Have you ever eaten something that tasted like dead ants? Well, that’s not quite the way to describe it. Dead ants have a particular smell and sometimes food tastes like that smell. This was the hallmark of my first encounter with baked ricotta. It was very disconcerting for the hostess to have her food associated with deceased insects. She was a serious cook.
My second encounter was very pleasant. It was one of those morning teas where various people contribute to the table. The ricotta was a late arrival and made a grand entrance. It had been freshly baked. It had a light texture and was yummy enough for multiple crackers.
My latest encounter was today. I bought a packet of Margaret River baked ricotta at the supermarket. It wasn’t light. It was very dense. The picture on the packet suggested serving it with a salad. So I did. I tried to eat too much. It was very filling. And very salty. It will no doubt appeal to many people, but it was not for this beginner.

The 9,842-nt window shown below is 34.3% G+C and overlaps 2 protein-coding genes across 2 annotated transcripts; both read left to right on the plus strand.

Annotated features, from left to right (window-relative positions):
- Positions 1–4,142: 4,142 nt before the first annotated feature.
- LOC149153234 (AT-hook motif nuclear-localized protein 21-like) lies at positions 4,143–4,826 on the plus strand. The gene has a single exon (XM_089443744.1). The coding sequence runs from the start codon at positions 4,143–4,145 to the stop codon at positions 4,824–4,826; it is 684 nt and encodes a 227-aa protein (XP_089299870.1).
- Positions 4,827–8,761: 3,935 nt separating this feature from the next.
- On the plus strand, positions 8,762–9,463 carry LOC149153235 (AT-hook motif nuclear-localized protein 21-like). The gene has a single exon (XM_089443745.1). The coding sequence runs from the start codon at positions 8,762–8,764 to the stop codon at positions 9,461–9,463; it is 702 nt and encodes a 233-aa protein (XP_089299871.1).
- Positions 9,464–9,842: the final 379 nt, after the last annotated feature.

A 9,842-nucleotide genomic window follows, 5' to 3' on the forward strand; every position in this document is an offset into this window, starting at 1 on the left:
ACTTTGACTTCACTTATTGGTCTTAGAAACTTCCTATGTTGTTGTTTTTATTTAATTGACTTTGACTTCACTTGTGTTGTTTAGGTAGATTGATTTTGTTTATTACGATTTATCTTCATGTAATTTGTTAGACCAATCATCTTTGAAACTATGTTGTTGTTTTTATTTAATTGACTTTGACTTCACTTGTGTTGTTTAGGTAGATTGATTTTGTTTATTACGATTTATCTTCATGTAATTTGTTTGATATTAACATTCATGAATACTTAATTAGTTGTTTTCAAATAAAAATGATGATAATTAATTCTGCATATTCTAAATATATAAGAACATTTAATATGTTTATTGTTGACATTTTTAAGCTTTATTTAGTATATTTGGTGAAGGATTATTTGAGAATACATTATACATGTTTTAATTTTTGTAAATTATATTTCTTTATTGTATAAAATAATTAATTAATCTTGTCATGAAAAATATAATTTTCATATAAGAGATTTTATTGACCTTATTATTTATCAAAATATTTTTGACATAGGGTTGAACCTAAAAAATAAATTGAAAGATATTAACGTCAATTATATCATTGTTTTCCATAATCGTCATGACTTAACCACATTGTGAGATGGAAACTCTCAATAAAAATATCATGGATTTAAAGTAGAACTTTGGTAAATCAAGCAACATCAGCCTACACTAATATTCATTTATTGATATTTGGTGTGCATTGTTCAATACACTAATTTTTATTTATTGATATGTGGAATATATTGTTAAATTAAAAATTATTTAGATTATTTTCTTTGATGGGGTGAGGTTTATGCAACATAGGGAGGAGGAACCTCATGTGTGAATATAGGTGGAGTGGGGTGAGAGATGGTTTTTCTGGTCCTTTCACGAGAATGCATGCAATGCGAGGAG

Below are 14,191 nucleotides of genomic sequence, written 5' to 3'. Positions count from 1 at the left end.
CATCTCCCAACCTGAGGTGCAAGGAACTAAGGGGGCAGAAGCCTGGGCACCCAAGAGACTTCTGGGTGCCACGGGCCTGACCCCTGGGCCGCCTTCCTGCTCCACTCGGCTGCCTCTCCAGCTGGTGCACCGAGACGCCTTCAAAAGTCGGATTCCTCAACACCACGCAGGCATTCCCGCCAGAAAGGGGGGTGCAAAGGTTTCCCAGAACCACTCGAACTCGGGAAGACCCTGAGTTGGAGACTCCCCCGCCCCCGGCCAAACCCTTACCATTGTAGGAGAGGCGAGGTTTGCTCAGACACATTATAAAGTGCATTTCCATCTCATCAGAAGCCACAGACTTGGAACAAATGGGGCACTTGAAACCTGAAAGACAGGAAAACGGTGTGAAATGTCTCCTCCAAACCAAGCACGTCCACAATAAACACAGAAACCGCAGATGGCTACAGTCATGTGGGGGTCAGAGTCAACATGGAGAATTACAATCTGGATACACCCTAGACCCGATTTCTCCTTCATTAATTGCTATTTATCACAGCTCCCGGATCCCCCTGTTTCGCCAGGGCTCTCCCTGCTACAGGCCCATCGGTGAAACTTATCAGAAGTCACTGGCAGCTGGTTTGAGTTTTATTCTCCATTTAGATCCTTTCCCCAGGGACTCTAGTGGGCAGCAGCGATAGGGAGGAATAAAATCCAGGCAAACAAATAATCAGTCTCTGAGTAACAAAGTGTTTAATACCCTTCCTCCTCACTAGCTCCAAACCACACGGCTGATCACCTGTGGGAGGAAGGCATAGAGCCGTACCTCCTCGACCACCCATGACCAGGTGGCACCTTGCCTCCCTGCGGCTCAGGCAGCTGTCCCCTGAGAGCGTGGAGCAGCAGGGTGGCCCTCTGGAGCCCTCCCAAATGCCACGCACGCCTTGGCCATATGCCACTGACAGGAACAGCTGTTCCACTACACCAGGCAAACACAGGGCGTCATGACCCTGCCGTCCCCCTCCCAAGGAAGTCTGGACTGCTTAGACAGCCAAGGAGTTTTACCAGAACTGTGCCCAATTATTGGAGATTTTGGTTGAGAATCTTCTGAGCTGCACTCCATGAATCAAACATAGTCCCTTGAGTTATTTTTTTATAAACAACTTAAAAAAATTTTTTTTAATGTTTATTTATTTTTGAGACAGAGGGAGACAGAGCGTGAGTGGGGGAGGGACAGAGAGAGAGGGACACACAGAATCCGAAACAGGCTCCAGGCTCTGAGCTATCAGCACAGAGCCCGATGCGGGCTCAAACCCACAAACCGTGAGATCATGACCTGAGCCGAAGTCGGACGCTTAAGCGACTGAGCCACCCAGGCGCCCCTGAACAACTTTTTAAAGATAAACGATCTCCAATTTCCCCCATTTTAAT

I’m determined to add baked ricotta to my protein supply because the morning tea episode convinced me I like it. Plus, my health insurer’s newsletter claims that 1/3 cup of reduced-fat ricotta is a good protein substitute for meat. Just as it is important to vary the fish species in one’s diet, I think it is also important to eat from a wide range of protein sources.
The experiment begins. I will no longer be slave to the packaged food industry – no matter how gourmet the likes of Margaret River are supposed to be. It seems that the process of baking ricotta is very basic – you bake it. Some recipes suggest using a water bath. There is a choice between sweet and savoury.
And dead ants? That mystery was solved at the hairdressers. Lying back in the rumbling massage chair, I smelt it again. Either it was a stray slip into an episode of synaesthesia (if that’s even possible) or coconut reminds me of dead ants.